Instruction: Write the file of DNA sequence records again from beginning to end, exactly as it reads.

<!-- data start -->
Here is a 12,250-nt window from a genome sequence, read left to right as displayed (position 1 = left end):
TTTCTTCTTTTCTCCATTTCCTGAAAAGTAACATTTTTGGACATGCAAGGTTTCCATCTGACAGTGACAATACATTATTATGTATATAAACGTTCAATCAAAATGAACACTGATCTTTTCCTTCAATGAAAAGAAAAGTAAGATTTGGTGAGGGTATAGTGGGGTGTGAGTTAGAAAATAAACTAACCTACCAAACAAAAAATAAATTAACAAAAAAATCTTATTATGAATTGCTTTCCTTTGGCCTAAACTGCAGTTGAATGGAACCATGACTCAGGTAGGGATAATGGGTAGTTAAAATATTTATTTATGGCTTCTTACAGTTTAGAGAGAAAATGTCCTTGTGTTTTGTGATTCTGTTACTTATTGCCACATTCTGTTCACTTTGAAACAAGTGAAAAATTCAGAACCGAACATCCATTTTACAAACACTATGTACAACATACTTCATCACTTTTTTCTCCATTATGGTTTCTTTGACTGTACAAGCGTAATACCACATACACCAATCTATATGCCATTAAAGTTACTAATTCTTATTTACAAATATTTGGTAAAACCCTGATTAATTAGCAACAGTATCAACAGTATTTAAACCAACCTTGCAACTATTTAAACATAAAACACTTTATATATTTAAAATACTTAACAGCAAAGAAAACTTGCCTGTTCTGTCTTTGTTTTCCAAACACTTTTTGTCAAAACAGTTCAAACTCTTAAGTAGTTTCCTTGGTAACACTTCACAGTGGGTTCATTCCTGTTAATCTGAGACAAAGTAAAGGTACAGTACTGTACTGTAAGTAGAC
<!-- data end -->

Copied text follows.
Here is a 12,250-nt window from a genome sequence, read left to right as displayed (position 1 = left end):
TTTCTTCTTTTCTCCATTTCCTGAAAAGTAACATTTTTGGACATGCAAGGTTTCCATCTGACAGTGACAATACATTATTATGTATATAAACGTTCAATCAAAATGAACACTGATCTTTTCCTTCAATGAAAAGAAAAGTAAGATTTGGTGAGGGTATAGTGGGGTGTGAGTTAGAAAATAAACTAACCTACCAAACAAAAAATAAATTAACAAAAAAATCTTATTATGAATTGCTTTCCTTTGGCCTAAACTGCAGTTGAATGGAACCATGACTCAGGTAGGGATAATGGGTAGTTAAAATATTTATTTATGGCTTCTTACAGTTTAGAGAGAAAATGTCCTTGTGTTTTGTGATTCTGTTACTTATTGCCACATTCTGTTCACTTTGAAACAAGTGAAAAATTCAGAACCGAACATCCATTTTACAAACACTATGTACAACATACTTCATCACTTTTTTCTCCATTATGGTTTCTTTGACTGTACAAGCGTAATACCACATACACCAATCTATATGCCATTAAAGTTACTAATTCTTATTTACAAATATTTGGTAAAACCCTGATTAATTAGCAACAGTATCAACAGTATTTAAACCAACCTTGCAACTATTTAAACATAAAACACTTTATATATTTAAAATACTTAACAGCAAAGAAAACTTGCCTGTTCTGTCTTTGTTTTCCAAACACTTTTTGTCAAAACAGTTCAAACTCTTAAGTAGTTTCCTTGGTAACACTTCACAGTGGGTTCATTCCTGTTAATCTGAGACAAAGTAAAGGTACAGTACTGTACTGTAAGTAGAC